rates go up. credit cards, mortgage rates, auto loan rates. you mentioned august 3rd, that big social security payment? according to many republicans, unless we default on an actual debt we don't have to get our debt downgraded. according to s & p and ben bernanke, if you default on any payment you're supposed to make, even if it's not to a bond holder you could face that. >> republicans who say, look, i don't buy it's this big catastrophe waiting to hit after august 2nd. >> reporter: they absolutely could be right. but anderson, you and i were together on september 15, 2008 after they decided a lot of smart people decided to let lehman brothers fail thinking it's not that big of a deal. i don't know which way it's going to go. i don't know if we should be playing with fire like this. >> john, what do you make of jessica's reporting that she's hearing mitch mcconnell is wanting president obama to be at the table in any negotiations? >> as a couple of political reasons for that in the sense that then you can't cut a deal then the white house will say we're going to try this. to move th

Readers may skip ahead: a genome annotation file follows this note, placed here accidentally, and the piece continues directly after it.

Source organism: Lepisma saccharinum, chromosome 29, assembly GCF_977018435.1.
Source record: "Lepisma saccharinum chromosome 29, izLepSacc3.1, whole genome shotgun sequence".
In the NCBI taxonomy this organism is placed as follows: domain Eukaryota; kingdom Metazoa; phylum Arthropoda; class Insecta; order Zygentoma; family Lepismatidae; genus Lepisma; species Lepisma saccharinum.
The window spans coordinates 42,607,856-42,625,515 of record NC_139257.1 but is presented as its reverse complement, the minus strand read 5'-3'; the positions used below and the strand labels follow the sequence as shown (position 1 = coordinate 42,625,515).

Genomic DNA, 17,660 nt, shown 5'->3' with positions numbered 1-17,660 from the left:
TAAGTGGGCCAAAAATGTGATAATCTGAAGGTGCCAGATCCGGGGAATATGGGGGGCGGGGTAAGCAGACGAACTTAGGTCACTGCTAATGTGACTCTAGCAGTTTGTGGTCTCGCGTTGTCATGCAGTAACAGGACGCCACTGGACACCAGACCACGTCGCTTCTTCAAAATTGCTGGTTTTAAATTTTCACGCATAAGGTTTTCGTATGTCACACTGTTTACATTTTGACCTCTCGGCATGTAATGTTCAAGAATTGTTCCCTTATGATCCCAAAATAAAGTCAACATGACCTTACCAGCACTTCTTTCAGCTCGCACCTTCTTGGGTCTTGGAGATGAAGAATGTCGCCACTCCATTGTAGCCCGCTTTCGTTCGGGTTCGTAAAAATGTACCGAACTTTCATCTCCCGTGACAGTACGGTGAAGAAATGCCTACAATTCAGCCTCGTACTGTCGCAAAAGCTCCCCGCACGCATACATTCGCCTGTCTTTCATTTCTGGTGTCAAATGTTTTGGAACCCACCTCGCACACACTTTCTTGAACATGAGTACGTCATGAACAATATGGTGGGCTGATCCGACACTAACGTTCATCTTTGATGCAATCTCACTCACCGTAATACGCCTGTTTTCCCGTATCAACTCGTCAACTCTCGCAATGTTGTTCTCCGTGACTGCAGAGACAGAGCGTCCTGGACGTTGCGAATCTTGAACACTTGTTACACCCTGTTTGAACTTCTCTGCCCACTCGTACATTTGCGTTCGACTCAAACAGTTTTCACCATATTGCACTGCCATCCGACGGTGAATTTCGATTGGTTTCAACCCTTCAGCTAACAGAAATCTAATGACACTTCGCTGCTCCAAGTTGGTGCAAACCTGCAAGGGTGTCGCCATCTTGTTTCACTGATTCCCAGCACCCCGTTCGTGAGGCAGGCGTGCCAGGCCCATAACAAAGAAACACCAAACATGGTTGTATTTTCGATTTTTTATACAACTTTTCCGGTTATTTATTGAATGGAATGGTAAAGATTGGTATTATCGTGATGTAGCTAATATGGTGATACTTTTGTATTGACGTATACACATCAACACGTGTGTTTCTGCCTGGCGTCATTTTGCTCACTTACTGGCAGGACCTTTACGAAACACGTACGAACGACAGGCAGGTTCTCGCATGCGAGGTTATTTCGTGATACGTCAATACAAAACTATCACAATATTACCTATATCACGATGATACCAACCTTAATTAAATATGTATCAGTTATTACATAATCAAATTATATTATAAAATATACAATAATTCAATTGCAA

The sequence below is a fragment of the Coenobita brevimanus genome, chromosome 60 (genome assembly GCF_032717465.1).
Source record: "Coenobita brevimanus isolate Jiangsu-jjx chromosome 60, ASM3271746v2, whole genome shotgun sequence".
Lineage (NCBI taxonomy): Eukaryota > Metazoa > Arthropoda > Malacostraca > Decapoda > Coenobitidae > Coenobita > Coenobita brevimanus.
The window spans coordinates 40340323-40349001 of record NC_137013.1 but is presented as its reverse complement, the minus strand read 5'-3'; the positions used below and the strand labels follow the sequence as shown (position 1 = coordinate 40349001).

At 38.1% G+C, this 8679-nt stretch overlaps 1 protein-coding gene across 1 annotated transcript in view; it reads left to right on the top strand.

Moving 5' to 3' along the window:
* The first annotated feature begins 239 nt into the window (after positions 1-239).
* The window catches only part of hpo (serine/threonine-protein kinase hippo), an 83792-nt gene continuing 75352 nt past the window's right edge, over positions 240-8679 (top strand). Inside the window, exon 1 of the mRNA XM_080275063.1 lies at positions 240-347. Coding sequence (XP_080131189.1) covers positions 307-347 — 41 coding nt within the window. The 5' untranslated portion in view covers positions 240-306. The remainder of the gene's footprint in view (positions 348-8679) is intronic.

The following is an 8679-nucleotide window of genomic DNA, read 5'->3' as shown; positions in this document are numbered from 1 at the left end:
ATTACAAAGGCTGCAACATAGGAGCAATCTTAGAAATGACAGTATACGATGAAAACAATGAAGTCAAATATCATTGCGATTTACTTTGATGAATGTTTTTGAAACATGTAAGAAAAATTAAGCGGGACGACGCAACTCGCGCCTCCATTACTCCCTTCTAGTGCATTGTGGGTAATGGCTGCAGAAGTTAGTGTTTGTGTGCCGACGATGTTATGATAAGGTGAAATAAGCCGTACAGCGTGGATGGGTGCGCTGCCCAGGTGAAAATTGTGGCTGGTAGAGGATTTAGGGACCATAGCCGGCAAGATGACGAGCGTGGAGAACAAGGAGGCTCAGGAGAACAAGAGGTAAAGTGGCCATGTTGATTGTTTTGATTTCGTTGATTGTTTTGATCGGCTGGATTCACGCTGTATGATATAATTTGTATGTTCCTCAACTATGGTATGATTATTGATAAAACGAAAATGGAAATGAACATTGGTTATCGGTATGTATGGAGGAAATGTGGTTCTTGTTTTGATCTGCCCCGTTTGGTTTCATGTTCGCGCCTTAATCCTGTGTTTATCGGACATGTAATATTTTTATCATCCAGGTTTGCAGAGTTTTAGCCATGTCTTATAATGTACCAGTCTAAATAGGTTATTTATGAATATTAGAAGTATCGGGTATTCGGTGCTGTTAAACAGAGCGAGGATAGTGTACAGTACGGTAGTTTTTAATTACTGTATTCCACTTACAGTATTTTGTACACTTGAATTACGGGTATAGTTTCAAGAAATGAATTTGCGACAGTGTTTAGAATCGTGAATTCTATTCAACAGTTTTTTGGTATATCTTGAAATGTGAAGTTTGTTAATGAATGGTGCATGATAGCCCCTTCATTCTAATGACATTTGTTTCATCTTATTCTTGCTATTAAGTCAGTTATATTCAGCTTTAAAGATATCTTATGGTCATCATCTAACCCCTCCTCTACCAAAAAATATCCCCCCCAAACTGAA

amendment? >> well, this has become a very big subject in the law professor world. the 14th amendment is one of the most familiar parts of the constitution, guarantees due process of law, equal protection of the law. but there is frankly a provision in section 4 that i have never paid any attention to before. and it goes like this. section 4 of the 14th amendment said "the validity of the public debt of the united states shall not be questioned". now, i don't know exactly what that means. i don't think anybody knows precisely what that means. but it has been suggested that under that provision, president obama could simply order that the debt be paid and that this crisis be forestalled. he has mostly reject that option, but as far as i've read their statements, they have not completely rejected that option. obama has always said, look, i think this should be dealt with by congress, not by unilaterally under the 14th amendment. but under my reading of their statements, they haven't completely ruled out in a total crisis situation invoking the section of the amendment and ordering the debt pai